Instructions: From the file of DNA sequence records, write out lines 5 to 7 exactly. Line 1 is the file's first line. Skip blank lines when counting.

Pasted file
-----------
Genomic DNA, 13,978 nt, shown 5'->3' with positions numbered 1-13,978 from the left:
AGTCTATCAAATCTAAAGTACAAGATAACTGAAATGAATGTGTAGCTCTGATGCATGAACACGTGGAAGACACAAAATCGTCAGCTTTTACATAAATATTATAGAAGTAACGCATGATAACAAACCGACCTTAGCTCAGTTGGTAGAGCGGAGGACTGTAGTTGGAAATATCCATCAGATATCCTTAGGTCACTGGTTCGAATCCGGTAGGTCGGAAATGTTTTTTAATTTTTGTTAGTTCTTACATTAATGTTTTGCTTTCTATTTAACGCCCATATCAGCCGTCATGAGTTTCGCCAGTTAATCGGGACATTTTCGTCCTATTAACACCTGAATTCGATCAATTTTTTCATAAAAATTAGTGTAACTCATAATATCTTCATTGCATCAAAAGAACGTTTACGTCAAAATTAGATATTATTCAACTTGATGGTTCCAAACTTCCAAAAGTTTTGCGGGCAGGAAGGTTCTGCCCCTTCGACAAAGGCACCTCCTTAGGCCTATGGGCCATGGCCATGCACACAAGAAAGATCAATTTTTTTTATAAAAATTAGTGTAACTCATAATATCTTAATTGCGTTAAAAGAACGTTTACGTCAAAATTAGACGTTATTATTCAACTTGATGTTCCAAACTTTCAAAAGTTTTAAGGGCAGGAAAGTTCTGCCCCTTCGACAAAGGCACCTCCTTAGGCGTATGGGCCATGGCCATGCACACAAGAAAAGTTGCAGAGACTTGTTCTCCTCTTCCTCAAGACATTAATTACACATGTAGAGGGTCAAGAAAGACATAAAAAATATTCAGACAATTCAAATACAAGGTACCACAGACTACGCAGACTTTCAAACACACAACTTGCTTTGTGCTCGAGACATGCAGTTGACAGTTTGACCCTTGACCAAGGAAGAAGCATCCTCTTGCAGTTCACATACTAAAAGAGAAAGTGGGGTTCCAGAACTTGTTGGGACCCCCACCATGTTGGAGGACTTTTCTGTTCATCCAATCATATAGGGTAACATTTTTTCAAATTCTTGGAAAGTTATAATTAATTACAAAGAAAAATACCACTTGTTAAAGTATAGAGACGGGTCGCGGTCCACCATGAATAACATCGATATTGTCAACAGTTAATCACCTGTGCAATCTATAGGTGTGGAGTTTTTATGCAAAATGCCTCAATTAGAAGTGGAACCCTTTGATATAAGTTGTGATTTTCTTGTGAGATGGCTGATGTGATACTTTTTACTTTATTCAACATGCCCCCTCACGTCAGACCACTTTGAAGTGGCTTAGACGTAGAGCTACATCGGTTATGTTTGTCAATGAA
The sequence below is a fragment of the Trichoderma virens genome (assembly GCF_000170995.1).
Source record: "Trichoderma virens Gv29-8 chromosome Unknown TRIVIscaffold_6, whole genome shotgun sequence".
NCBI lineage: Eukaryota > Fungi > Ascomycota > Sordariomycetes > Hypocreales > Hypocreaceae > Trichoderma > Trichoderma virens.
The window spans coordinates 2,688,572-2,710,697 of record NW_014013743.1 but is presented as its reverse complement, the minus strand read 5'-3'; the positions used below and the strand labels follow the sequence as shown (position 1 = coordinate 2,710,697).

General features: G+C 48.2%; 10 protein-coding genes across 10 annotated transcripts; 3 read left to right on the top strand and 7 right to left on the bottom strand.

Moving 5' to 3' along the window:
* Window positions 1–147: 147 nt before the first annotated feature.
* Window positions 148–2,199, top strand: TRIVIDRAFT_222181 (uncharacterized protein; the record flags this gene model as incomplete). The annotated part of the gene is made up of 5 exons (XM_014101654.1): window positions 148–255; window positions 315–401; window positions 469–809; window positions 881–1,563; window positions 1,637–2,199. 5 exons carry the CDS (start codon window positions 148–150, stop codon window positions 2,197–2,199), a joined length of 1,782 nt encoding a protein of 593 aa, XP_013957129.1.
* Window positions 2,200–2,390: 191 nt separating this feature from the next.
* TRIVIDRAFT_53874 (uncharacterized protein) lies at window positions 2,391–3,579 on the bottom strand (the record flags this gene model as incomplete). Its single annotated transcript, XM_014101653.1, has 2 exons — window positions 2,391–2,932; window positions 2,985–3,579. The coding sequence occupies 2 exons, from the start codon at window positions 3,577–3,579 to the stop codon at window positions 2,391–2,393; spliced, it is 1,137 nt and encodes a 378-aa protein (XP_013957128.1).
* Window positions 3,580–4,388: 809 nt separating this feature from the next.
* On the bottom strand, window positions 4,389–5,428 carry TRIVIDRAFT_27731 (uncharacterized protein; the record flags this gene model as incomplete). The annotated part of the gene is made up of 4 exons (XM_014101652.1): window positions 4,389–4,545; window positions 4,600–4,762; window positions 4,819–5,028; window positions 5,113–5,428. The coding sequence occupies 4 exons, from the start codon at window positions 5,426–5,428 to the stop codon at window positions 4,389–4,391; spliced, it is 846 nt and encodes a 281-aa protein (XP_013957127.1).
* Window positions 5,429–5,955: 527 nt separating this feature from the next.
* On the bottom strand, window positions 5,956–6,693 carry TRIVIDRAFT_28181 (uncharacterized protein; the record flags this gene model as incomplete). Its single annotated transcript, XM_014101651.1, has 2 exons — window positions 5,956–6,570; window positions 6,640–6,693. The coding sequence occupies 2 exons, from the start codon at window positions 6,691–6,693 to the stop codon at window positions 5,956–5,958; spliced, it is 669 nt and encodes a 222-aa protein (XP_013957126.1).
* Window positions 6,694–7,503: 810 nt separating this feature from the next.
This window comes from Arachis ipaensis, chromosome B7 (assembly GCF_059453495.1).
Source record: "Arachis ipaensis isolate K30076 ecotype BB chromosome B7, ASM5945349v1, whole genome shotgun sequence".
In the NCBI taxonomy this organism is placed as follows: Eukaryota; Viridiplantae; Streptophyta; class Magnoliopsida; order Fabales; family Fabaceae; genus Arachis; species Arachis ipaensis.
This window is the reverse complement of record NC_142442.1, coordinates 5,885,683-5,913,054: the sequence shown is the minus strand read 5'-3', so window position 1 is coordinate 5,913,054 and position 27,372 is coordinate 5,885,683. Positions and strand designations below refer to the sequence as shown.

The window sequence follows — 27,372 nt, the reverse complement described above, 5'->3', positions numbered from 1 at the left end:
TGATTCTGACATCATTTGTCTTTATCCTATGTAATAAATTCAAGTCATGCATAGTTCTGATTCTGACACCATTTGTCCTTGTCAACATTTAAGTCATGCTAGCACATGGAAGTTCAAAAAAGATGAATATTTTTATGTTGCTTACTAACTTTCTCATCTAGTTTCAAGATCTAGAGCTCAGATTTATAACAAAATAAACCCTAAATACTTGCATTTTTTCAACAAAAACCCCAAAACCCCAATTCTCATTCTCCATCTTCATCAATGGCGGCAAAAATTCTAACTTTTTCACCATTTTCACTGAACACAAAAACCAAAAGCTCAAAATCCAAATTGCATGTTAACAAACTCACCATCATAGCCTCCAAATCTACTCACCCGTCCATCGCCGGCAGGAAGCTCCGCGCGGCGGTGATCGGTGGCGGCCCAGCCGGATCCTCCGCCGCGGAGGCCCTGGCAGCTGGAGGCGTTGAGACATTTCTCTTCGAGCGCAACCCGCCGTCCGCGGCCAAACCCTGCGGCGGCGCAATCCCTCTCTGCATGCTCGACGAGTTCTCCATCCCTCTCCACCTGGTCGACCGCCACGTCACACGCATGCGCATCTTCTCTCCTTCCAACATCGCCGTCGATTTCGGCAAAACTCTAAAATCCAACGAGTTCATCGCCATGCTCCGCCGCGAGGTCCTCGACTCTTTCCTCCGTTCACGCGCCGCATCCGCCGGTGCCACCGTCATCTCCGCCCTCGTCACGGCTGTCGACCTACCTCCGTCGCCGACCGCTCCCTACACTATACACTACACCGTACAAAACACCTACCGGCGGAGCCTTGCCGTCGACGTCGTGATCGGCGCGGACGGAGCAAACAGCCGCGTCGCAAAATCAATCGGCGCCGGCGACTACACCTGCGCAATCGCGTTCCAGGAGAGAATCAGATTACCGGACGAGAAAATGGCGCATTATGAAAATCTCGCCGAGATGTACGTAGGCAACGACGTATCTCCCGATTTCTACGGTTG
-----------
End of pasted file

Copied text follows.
NCBI lineage: Eukaryota > Fungi > Ascomycota > Sordariomycetes > Hypocreales > Hypocreaceae > Trichoderma > Trichoderma virens.
The window spans coordinates 2,688,572-2,710,697 of record NW_014013743.1 but is presented as its reverse complement, the minus strand read 5'-3'; the positions used below and the strand labels follow the sequence as shown (position 1 = coordinate 2,710,697).

General features: G+C 48.2%; 10 protein-coding genes across 10 annotated transcripts; 3 read left to right on the top strand and 7 right to left on the bottom strand.